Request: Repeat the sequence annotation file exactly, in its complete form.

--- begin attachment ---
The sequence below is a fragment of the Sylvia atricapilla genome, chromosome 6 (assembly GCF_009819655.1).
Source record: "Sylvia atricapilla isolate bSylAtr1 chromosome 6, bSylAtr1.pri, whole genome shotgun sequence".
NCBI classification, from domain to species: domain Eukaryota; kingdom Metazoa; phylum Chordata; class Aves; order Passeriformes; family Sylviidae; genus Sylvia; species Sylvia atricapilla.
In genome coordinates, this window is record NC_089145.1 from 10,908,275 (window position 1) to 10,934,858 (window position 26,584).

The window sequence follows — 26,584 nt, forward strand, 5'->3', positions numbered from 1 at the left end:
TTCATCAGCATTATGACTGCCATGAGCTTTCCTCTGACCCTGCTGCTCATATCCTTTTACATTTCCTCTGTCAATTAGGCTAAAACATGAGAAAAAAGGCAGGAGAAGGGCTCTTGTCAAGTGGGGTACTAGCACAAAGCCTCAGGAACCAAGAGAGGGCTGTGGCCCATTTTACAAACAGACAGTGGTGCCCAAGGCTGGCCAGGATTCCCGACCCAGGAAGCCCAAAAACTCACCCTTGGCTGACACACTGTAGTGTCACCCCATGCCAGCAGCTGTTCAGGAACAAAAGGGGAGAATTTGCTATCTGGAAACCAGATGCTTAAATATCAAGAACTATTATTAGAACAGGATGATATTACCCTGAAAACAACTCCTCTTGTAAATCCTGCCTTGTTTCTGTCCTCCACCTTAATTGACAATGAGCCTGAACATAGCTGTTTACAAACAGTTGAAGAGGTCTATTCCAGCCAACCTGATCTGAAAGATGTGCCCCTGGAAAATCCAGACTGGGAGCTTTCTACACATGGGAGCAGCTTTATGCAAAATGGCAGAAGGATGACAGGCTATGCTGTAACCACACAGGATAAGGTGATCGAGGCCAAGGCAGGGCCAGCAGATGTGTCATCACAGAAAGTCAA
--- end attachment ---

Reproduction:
The sequence below is a fragment of the Sylvia atricapilla genome, chromosome 6 (assembly GCF_009819655.1).
Source record: "Sylvia atricapilla isolate bSylAtr1 chromosome 6, bSylAtr1.pri, whole genome shotgun sequence".
NCBI classification, from domain to species: domain Eukaryota; kingdom Metazoa; phylum Chordata; class Aves; order Passeriformes; family Sylviidae; genus Sylvia; species Sylvia atricapilla.
In genome coordinates, this window is record NC_089145.1 from 10,908,275 (window position 1) to 10,934,858 (window position 26,584).

The window sequence follows — 26,584 nt, forward strand, 5'->3', positions numbered from 1 at the left end:
TTCATCAGCATTATGACTGCCATGAGCTTTCCTCTGACCCTGCTGCTCATATCCTTTTACATTTCCTCTGTCAATTAGGCTAAAACATGAGAAAAAAGGCAGGAGAAGGGCTCTTGTCAAGTGGGGTACTAGCACAAAGCCTCAGGAACCAAGAGAGGGCTGTGGCCCATTTTACAAACAGACAGTGGTGCCCAAGGCTGGCCAGGATTCCCGACCCAGGAAGCCCAAAAACTCACCCTTGGCTGACACACTGTAGTGTCACCCCATGCCAGCAGCTGTTCAGGAACAAAAGGGGAGAATTTGCTATCTGGAAACCAGATGCTTAAATATCAAGAACTATTATTAGAACAGGATGATATTACCCTGAAAACAACTCCTCTTGTAAATCCTGCCTTGTTTCTGTCCTCCACCTTAATTGACAATGAGCCTGAACATAGCTGTTTACAAACAGTTGAAGAGGTCTATTCCAGCCAACCTGATCTGAAAGATGTGCCCCTGGAAAATCCAGACTGGGAGCTTTCTACACATGGGAGCAGCTTTATGCAAAATGGCAGAAGGATGACAGGCTATGCTGTAACCACACAGGATAAGGTGATCGAGGCCAAGGCAGGGCCAGCAGATGTGTCATCACAGAAAGTCAA